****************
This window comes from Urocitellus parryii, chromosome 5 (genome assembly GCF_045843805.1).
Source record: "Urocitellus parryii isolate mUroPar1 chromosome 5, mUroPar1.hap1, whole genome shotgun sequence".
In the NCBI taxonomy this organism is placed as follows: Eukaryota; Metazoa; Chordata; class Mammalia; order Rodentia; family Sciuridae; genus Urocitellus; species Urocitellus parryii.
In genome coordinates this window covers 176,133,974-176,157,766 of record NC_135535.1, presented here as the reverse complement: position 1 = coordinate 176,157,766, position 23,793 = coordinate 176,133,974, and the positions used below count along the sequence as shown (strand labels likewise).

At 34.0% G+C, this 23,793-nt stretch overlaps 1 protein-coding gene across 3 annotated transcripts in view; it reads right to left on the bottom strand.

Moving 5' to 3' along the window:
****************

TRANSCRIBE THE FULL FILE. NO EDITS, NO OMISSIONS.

This window comes from Urocitellus parryii, chromosome 5 (genome assembly GCF_045843805.1).
Source record: "Urocitellus parryii isolate mUroPar1 chromosome 5, mUroPar1.hap1, whole genome shotgun sequence".
In the NCBI taxonomy this organism is placed as follows: Eukaryota; Metazoa; Chordata; class Mammalia; order Rodentia; family Sciuridae; genus Urocitellus; species Urocitellus parryii.
In genome coordinates this window covers 176,133,974-176,157,766 of record NC_135535.1, presented here as the reverse complement: position 1 = coordinate 176,157,766, position 23,793 = coordinate 176,133,974, and the positions used below count along the sequence as shown (strand labels likewise).

At 34.0% G+C, this 23,793-nt stretch overlaps 1 protein-coding gene across 3 annotated transcripts in view; it reads right to left on the bottom strand.

Moving 5' to 3' along the window: